[ huh! can you see that! Julian planted the halloween pumpkin seeds in amongst my tomatoes ]
It’s very rainy today. Can you tell from that photo? I do declare that trying to take a photograph of the rain is a bit like trying to see the wind. Do you know the verse …
Who can see the wind?
Neither you nor I.
But when the trees bow down their heads,
The wind is passing by.
Like the reporters from Brisbane claim, when we look at the raging Brisbane river through the eyes of their television camera, it seems so much calmer than what they see with their naked eye, so much more manageable, so much slower; when I look at the rainy, rainy day outside through the lens of our camera, I cannot find all the wet that has made the paths slick, the trees and bushes sponge-like with water, the house damp. Like the wind needs the trees to bow down their heads, I need wet washing on the line, or a puddled lawn for you to see the rain as it falls and falls.
Never mind. It’s raining. The rain has finally left poor sodden Queensland and moved on south. Yes, come on you heavy clouds, leave those drenched folk up north alone. And – it’s even muggy. In Melbourne. Very unusual. I spent the morning weeding the church garden, yanking long manky grass out from amongst the succulents and agapanthus. It was satisfying but wet work. And truly, I don’t think I’ve dried off since. My dankness has not been helped by Sweetpea who has retrieved all of her wet toys from the garden and stashed them around the kitchen floor, one can only presume to dry out. She checks them every now – gives them a wee squeeze with her mouth – and then puts them back in the middle of the floor, annoyed that I’ve dared move them.
This has indeed been a wet summer and what nicer way to cope with the lack of beach picnics or reading in the back garden under the oak then a wee bit of crochet. I’m a bit smitten at the moment. Before we headed east, in those lovely long, slow days post Christmas, I crocheted a stool cosy. Yup, a stool cosy. Sounds appealing huh!? I’d been looking at all the quirky, wonderful rooms in the Frankie interior special – “Spaces“. There was a lot of crochet. Mmmmm …. lots of granny squares and brightly coloured circles adorning all manner of surfaces. So I made a stool cosy.
Julian’s not sure if it’s not the ugliest thing I have ever made. I think that’s a bit harsh :-) At the moment, I think its perfectly wonderful.
This may change, of course. In years to come, I may look at these photos and think – holy moly, whatever possessed me! But for now … hee! hee! hee! So pretty.
I made it using Mum’s yarn from the granny square blanket she’s crocheting – crochet being the one thing she can do with one and a bit eyes that doesn’t make her feel motion sick or headachy. I made it up as I went along – just adding increases when it wouldn’t sit flat, so it was pulled out a number of times to get it right. And I had to add about four more rows than I thought it would take. I would say “Done!” Mum would say “Good!” I would stick it on the stool and say “Oh no, it needs another row!” Mum would say “That’s it! If you use any more of my wool, you’ll have to buy me more!” They’re lovely colours aren’t they :-)
And slippers. I crocheted these in Merimbula. Seriously, it was so darn cold and I hadn’t packed my slippers that I hopped on Ravelry, found a simple pattern, visisted the local yarn store – found a lovely big hank of New Zealand … something or rather. Same as the stuff I made the spring shawl from (there you go, I looked it up – Creative Fibres 100% New Zealand wool). All it needed was one night watching “Waking the Dead” with Mum and Aunty Cate – and voila! Slippers. Now, there was a substantial amount of pattern adjusting. No offense, but I do declare this one size fits all pattern was made to fit the teeny tiny feet of a Chinese noble woman after 50 years of foot binding.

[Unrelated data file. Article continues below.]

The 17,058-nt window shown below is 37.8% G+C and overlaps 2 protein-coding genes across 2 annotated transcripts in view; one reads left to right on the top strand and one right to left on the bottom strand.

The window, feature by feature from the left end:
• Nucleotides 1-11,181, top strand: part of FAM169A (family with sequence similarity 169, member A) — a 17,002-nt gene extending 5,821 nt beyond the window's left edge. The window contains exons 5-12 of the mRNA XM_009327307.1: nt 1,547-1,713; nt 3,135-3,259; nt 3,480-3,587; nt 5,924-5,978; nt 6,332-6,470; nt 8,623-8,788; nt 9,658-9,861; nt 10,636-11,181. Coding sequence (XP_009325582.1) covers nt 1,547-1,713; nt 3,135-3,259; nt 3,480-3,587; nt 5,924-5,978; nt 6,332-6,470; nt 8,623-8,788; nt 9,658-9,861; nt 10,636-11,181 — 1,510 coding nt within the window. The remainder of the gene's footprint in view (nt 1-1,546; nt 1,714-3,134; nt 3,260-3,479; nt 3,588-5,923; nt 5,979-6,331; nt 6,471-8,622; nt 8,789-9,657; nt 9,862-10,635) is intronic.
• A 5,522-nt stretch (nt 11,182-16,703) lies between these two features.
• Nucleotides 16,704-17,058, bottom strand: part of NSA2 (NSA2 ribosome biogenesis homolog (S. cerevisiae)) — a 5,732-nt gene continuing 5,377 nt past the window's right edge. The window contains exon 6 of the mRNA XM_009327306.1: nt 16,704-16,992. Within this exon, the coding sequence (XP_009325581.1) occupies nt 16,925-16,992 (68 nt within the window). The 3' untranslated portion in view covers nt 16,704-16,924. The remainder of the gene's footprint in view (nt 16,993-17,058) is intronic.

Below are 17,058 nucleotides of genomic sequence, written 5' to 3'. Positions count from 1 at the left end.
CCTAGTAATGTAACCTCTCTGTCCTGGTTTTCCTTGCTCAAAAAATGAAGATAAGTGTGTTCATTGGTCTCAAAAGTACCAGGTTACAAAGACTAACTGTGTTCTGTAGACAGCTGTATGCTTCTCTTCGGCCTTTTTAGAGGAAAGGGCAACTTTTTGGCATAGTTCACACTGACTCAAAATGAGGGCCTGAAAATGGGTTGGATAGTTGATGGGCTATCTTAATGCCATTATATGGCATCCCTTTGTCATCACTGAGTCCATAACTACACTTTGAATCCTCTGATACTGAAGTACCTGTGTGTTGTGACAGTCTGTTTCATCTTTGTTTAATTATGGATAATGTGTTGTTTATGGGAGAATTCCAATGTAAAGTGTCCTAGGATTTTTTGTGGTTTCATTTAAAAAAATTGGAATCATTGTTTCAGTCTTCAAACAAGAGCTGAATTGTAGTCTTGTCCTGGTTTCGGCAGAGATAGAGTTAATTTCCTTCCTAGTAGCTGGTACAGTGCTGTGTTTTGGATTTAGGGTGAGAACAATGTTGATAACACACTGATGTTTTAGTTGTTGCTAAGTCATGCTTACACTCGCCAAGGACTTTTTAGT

I had to pull the first slipper all out, right back to the last of the increases and add many many more rows to fit my feet – both the top bit covering my toes and upper foot, and the bottom that travels along under your feet and comes up at your heel. Buy they were easy peasy.
[ hmmm … my legs look like the bandy legs of my old poppy’s in this photo ]
The pattern called for a plain edging in a contrast colour and I added the red ruffle. Then, on the one sunny day of the holiday, I felted them in the kitchen sink and lay them out to dry in the sun. They are indeed cosy posy. And much better on our carpeted floors than Cate’s wooden ones!
[ ouch! tummy muscles! ]
I’m working on a pair for Mum now. And Abby has her order in too. Mum wants grey, red and white. Abby – a turqoise blue with pink I think she said. I’ll have to double check on that. Oh and btw – I cannot find the pattern on Ravelry. The pdf is on the ipad and that’s in the living room and I’m lazy. Never mind – after looking on Ravelry again, there are so many lovely patterns to choose from. Frankly, I can’t understand why I picked this one over the rest!
Now, it is still raining. I’m in bed. Sweetpea is at my feet. Julian’s at dinner with overseas colleagues. And there’s a good book lying beside me … just listen to this description …
“Lucy refused to meet her eyes but uttered a vague reply before mounting her bicycle and pushing off towards the top of the driveway, lamplight scribbling a shaky message on the ground before her.”
Oh isn’t that so good … “scribbling a shaky message on the ground before her.” That’s exactly what it does when you first take off on your bike! This is from Kate Morton‘s new novel “The Distant Hours”. She’s a Brisbane writer – works at UQ – it’s flooded. Oh dear.